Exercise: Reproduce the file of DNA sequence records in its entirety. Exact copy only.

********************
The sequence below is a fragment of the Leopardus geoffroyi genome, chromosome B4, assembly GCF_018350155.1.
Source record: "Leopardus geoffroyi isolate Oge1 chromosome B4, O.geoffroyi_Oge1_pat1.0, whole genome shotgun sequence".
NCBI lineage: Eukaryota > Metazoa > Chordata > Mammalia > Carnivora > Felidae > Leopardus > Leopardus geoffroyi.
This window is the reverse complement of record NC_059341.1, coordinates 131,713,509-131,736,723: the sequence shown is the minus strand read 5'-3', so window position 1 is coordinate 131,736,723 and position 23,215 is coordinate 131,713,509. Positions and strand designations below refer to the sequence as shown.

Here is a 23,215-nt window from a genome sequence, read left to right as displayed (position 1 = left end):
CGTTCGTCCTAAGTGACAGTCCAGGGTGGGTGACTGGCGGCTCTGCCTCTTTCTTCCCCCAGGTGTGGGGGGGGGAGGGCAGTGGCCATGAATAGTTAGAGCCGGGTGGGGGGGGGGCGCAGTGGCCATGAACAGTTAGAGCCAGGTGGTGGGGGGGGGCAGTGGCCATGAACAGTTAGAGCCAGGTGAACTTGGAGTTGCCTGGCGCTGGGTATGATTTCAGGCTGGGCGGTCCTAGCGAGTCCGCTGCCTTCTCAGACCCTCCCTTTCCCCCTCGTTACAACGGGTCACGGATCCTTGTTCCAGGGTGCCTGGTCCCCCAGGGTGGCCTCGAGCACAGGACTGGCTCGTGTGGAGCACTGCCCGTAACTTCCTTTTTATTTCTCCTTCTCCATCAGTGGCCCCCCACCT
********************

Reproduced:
The sequence below is a fragment of the Leopardus geoffroyi genome, chromosome B4, assembly GCF_018350155.1.
Source record: "Leopardus geoffroyi isolate Oge1 chromosome B4, O.geoffroyi_Oge1_pat1.0, whole genome shotgun sequence".
NCBI lineage: Eukaryota > Metazoa > Chordata > Mammalia > Carnivora > Felidae > Leopardus > Leopardus geoffroyi.
This window is the reverse complement of record NC_059341.1, coordinates 131,713,509-131,736,723: the sequence shown is the minus strand read 5'-3', so window position 1 is coordinate 131,736,723 and position 23,215 is coordinate 131,713,509. Positions and strand designations below refer to the sequence as shown.

Here is a 23,215-nt window from a genome sequence, read left to right as displayed (position 1 = left end):
CGTTCGTCCTAAGTGACAGTCCAGGGTGGGTGACTGGCGGCTCTGCCTCTTTCTTCCCCCAGGTGTGGGGGGGGGAGGGCAGTGGCCATGAATAGTTAGAGCCGGGTGGGGGGGGGGCGCAGTGGCCATGAACAGTTAGAGCCAGGTGGTGGGGGGGGGCAGTGGCCATGAACAGTTAGAGCCAGGTGAACTTGGAGTTGCCTGGCGCTGGGTATGATTTCAGGCTGGGCGGTCCTAGCGAGTCCGCTGCCTTCTCAGACCCTCCCTTTCCCCCTCGTTACAACGGGTCACGGATCCTTGTTCCAGGGTGCCTGGTCCCCCAGGGTGGCCTCGAGCACAGGACTGGCTCGTGTGGAGCACTGCCCGTAACTTCCTTTTTATTTCTCCTTCTCCATCAGTGGCCCCCCACCT